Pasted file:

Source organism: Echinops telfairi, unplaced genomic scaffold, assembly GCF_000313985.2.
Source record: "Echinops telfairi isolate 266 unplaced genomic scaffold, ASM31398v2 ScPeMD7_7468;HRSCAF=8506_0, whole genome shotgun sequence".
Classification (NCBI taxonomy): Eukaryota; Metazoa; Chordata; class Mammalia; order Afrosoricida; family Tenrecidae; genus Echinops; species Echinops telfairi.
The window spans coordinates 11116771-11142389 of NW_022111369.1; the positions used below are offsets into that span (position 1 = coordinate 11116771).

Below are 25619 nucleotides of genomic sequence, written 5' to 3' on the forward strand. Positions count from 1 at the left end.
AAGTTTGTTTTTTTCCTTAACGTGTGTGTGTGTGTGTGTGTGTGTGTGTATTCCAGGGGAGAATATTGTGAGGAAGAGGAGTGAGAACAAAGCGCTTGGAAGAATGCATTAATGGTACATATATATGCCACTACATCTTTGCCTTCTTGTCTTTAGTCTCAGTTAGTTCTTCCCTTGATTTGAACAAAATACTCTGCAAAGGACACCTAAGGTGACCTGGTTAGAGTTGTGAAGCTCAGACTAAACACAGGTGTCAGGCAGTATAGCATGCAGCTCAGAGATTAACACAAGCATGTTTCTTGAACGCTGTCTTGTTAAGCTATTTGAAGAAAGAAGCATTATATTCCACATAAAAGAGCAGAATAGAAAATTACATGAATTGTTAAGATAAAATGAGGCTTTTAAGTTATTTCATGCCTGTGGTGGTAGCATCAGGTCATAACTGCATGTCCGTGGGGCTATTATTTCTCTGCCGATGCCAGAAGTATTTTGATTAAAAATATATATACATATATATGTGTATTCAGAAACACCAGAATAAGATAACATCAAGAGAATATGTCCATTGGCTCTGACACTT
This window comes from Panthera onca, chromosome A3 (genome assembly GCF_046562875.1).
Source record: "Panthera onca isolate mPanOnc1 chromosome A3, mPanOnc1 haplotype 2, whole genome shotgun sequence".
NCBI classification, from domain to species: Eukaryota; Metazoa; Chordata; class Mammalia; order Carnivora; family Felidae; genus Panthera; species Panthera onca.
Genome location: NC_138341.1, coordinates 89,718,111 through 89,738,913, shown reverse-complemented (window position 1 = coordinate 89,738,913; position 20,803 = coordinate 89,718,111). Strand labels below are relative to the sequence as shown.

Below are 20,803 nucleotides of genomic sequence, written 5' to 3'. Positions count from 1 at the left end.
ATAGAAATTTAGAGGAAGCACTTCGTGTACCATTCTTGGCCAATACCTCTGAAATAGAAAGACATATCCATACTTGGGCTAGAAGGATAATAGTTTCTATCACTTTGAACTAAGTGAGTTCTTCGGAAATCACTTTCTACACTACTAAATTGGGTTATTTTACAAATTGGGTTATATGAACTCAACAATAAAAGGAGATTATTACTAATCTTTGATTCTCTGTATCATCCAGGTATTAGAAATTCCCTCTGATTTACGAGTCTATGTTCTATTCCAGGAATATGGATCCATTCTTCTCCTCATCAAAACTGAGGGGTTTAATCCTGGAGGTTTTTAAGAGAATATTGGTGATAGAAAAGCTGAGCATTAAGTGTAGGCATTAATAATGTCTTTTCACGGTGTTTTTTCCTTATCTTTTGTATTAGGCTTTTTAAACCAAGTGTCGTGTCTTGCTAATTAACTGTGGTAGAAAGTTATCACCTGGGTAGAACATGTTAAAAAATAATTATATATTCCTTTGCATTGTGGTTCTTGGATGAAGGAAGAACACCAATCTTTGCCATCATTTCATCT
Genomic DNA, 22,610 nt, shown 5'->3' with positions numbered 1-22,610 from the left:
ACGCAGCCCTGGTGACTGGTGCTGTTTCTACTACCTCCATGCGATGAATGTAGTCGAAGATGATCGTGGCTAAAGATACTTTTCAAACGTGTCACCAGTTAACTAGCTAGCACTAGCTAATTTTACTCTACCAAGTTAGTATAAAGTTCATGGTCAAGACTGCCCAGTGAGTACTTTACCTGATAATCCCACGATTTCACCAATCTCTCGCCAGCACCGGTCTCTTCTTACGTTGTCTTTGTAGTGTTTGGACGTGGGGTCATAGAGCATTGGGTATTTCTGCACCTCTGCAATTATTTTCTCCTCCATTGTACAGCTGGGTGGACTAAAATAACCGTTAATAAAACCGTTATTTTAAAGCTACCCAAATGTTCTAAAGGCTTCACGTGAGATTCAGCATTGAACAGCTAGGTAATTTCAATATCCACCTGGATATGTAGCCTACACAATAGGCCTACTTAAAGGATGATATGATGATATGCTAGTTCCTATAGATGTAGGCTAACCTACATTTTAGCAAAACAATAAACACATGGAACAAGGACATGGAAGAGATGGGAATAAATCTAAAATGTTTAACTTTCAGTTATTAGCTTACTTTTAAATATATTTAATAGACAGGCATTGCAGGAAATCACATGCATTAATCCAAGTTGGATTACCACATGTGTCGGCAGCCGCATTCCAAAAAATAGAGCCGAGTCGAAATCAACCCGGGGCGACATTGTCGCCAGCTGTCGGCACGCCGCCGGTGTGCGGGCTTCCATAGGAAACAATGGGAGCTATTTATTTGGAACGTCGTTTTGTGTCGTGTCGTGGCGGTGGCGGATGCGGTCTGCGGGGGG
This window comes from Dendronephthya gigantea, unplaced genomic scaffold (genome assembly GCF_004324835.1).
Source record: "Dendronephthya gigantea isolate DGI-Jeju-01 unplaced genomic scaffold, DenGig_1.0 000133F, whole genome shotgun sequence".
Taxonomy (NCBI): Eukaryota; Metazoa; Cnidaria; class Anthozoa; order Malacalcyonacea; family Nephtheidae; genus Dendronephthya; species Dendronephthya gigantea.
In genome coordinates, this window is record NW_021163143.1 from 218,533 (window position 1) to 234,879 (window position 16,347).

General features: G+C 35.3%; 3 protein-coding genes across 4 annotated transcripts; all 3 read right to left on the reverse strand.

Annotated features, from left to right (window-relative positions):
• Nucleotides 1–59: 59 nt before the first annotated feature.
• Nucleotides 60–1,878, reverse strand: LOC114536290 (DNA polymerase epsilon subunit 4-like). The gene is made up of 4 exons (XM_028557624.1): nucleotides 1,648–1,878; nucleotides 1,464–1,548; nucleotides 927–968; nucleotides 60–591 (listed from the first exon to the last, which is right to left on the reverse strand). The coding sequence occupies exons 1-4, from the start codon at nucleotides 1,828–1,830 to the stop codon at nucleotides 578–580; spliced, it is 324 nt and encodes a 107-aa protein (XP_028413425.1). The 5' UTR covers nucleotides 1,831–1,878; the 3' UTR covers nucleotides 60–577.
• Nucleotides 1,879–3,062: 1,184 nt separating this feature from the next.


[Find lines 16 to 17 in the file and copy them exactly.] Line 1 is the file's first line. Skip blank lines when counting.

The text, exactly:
Source record: "Dendronephthya gigantea isolate DGI-Jeju-01 unplaced genomic scaffold, DenGig_1.0 000133F, whole genome shotgun sequence".
Taxonomy (NCBI): Eukaryota; Metazoa; Cnidaria; class Anthozoa; order Malacalcyonacea; family Nephtheidae; genus Dendronephthya; species Dendronephthya gigantea.